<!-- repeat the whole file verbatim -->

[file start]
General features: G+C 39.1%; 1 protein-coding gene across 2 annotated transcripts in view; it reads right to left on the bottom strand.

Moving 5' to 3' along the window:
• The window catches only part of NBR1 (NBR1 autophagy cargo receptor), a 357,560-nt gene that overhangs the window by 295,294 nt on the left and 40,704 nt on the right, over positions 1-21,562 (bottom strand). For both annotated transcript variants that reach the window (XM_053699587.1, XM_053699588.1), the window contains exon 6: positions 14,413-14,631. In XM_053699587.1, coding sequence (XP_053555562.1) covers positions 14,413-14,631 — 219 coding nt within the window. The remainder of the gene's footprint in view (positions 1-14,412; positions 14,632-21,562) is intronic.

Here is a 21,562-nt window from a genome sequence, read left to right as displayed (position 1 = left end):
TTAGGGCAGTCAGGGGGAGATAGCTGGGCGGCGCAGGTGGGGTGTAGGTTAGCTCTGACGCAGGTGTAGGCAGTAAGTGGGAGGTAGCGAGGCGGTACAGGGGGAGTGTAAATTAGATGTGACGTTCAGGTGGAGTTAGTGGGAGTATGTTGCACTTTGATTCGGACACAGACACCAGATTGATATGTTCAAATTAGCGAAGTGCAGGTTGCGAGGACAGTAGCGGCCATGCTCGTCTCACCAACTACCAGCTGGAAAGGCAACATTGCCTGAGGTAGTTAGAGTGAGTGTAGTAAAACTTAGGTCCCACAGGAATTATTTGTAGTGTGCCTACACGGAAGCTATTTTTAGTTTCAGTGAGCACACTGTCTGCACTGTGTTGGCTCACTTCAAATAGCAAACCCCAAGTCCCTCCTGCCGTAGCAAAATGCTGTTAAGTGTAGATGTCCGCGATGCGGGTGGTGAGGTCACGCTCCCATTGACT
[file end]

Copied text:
General features: G+C 39.1%; 1 protein-coding gene across 2 annotated transcripts in view; it reads right to left on the bottom strand.

Moving 5' to 3' along the window:
• The window catches only part of NBR1 (NBR1 autophagy cargo receptor), a 357,560-nt gene that overhangs the window by 295,294 nt on the left and 40,704 nt on the right, over positions 1-21,562 (bottom strand). For both annotated transcript variants that reach the window (XM_053699587.1, XM_053699588.1), the window contains exon 6: positions 14,413-14,631. In XM_053699587.1, coding sequence (XP_053555562.1) covers positions 14,413-14,631 — 219 coding nt within the window. The remainder of the gene's footprint in view (positions 1-14,412; positions 14,632-21,562) is intronic.

Here is a 21,562-nt window from a genome sequence, read left to right as displayed (position 1 = left end):
TTAGGGCAGTCAGGGGGAGATAGCTGGGCGGCGCAGGTGGGGTGTAGGTTAGCTCTGACGCAGGTGTAGGCAGTAAGTGGGAGGTAGCGAGGCGGTACAGGGGGAGTGTAAATTAGATGTGACGTTCAGGTGGAGTTAGTGGGAGTATGTTGCACTTTGATTCGGACACAGACACCAGATTGATATGTTCAAATTAGCGAAGTGCAGGTTGCGAGGACAGTAGCGGCCATGCTCGTCTCACCAACTACCAGCTGGAAAGGCAACATTGCCTGAGGTAGTTAGAGTGAGTGTAGTAAAACTTAGGTCCCACAGGAATTATTTGTAGTGTGCCTACACGGAAGCTATTTTTAGTTTCAGTGAGCACACTGTCTGCACTGTGTTGGCTCACTTCAAATAGCAAACCCCAAGTCCCTCCTGCCGTAGCAAAATGCTGTTAAGTGTAGATGTCCGCGATGCGGGTGGTGAGGTCACGCTCCCATTGACT